8: Image, film advertisement, "Where Are My Children?," 1916.
In chapter 48 of Miriam Karpilove’s Diary of a Lonely Girl, the narrator and Rae discuss the film Where Are My Children? (Universal Films, 1916). This silent film directed by Philips Smalley and Lois Weber, based on the obscenity trial of Margaret Sanger, tells the story of an attorney who is prosecuting a doctor for illegal abortions when he learns that women he knows, including his own wife, have procured abortions from the doctor. At the start of the film a doctor makes a convincing case for legalizing contraception to prevent unwanted births in poor families, but as the film progresses it makes a case against wealthy women having abortions on a “whim.”
Suggested Activity: Ask your students to consider this poster. What does the advertisement reveal about the risqué content of the film—and what does it leave out? Ask your students if they experience Miriam Karpilove’s novel as similar to this poster in terms of its use of innuendo and euphemism. Your students may wish to compare this image to the cover of Miriam Karpilove’s Diary of a Lonely Girl (earlier in this resource kit) and discuss whether they represent women similarly, and, if so, why that might be. They may also discuss the apparent relationship between the nurse in the background of the image on the poster and the woman in the foreground. What do their expressions and body language suggest? How does the nurse seem to feel about the woman in the foreground? Ask students to consider whether this nurse seems in any way similar to the landladies in Karpilove’s novel.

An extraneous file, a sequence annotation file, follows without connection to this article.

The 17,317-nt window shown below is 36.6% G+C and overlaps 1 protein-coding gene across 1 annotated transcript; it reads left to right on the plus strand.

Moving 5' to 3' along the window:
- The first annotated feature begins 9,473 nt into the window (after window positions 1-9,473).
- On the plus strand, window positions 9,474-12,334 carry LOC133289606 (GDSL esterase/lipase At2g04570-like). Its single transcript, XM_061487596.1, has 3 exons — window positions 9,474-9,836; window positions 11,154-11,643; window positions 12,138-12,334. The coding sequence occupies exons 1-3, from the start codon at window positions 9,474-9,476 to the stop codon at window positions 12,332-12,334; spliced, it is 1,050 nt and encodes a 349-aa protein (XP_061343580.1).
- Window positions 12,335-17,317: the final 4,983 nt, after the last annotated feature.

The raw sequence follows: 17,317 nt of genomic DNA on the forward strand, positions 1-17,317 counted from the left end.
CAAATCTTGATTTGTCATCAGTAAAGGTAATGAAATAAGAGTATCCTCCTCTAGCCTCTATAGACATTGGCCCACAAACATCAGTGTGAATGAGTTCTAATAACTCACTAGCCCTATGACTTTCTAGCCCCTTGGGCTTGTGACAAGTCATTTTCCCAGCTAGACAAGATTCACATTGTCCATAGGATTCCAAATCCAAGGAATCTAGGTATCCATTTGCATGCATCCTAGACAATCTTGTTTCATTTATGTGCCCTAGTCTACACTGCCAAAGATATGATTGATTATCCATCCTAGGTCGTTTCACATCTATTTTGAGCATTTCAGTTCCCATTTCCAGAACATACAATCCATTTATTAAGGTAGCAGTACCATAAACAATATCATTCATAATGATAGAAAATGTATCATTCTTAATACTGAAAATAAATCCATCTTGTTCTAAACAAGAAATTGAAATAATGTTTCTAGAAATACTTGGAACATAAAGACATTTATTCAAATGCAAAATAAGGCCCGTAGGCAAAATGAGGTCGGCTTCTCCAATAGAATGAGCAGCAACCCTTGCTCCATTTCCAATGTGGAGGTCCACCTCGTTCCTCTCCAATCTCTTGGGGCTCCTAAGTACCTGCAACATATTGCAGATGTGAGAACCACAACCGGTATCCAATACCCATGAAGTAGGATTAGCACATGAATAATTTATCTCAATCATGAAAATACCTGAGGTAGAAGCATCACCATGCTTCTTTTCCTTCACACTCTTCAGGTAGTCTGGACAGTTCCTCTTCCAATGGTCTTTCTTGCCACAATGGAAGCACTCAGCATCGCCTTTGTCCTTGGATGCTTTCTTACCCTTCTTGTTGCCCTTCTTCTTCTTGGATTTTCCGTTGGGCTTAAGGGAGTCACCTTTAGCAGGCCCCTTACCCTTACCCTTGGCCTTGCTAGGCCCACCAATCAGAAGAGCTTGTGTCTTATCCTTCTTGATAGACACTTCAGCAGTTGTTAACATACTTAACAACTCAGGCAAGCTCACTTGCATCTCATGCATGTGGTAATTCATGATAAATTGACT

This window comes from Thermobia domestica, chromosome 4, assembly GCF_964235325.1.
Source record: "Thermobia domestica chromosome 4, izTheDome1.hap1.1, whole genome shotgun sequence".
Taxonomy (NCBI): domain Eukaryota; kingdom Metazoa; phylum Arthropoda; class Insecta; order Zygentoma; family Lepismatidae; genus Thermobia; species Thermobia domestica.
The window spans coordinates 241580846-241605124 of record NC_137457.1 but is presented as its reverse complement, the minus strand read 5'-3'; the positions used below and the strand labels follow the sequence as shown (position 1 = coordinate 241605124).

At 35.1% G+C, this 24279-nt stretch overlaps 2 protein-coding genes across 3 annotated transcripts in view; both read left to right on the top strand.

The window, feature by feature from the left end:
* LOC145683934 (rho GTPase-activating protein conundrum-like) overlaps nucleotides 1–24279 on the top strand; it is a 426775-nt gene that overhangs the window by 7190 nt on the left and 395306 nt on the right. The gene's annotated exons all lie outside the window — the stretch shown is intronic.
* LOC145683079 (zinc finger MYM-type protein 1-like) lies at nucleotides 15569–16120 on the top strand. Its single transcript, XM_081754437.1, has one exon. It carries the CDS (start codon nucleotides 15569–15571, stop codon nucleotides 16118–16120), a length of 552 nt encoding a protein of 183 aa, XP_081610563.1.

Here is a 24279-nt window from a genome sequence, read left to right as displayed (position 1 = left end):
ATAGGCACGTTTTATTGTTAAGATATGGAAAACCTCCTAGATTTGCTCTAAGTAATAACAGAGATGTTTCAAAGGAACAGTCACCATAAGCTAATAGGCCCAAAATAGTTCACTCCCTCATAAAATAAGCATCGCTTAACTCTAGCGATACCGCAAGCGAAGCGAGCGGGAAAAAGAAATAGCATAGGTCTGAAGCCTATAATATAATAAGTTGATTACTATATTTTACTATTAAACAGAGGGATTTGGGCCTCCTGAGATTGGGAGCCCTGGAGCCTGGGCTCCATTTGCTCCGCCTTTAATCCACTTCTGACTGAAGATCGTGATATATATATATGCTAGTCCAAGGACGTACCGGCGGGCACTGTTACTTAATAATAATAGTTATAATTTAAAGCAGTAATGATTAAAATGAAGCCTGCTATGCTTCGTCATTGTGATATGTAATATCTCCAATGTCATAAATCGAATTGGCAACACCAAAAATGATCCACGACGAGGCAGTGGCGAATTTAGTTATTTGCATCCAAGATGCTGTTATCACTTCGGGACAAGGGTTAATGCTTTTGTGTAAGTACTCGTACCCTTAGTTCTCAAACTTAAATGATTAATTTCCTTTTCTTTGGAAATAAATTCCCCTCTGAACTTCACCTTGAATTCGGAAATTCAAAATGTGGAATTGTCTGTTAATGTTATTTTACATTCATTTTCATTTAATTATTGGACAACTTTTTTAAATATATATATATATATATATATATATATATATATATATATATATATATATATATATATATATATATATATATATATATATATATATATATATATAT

Ask your students to consider why Karpilove would reference this film in her novel: Does it situate the novel more firmly in a certain time period and cultural setting? Does it communicate a context of debate about birth control that extends beyond the characters in the novel itself (and one that extends outside of Yiddish-speaking circles)? Karpilove’s narrator is against birth control as she is concerned that the possibility of pregnancy is one of the only ways women have power in a relationship, and she and Rae allude to this film as a way of expressing their anti-birth control leanings. Yet the film itself is told from a male perspective—a man who wants to know what happened to the children he was prevented from having due to birth control. Ask your students to consider: according to their reading of Karpilove’s text, to what extent does the possibility of getting pregnant actually give Karpilove’s narrator power? Ask your students if they think that introducing an allusion to this film strengthens Karpilove’s narrator’s case against birth control or undermines it.
Source: “Where Are My Children?” (1916), movie poster, Wikimedia Commons, https://commons.wikimedia.org/wiki/Category:Where_Are_My_Children%3F#/media/File:Where_are_my_children_poster.jpg.